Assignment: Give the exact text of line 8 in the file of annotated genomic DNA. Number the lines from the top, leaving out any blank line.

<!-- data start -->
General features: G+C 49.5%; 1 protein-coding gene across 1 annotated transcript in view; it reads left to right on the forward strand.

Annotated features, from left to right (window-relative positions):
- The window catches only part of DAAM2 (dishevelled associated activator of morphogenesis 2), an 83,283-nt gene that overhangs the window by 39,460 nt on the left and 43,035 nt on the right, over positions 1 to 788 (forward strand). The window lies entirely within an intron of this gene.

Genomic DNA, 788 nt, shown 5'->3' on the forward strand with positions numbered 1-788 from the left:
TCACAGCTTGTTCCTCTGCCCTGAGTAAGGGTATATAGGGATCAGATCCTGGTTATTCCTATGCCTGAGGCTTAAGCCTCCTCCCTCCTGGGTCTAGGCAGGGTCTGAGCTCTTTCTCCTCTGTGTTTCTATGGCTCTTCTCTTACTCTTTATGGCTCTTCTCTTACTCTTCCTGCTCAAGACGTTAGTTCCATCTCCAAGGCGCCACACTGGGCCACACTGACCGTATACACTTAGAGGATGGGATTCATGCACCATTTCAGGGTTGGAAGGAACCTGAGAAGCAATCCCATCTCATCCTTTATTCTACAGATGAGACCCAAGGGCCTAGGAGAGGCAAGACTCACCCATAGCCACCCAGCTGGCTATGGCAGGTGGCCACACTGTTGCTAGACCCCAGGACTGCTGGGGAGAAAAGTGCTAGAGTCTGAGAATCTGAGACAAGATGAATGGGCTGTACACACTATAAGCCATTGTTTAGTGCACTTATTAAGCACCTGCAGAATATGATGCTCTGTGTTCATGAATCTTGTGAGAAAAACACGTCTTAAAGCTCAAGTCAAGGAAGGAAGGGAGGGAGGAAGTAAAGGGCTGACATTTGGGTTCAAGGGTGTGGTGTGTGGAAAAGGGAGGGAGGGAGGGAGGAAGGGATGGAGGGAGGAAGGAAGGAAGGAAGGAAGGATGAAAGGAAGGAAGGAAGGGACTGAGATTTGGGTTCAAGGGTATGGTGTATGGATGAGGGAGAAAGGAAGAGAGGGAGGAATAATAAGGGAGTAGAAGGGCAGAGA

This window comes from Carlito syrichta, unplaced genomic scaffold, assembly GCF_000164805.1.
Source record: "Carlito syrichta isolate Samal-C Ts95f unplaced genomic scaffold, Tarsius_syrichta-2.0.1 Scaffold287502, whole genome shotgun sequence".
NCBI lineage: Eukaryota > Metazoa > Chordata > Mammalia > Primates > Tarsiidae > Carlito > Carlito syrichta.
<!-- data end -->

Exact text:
NCBI lineage: Eukaryota > Metazoa > Chordata > Mammalia > Primates > Tarsiidae > Carlito > Carlito syrichta.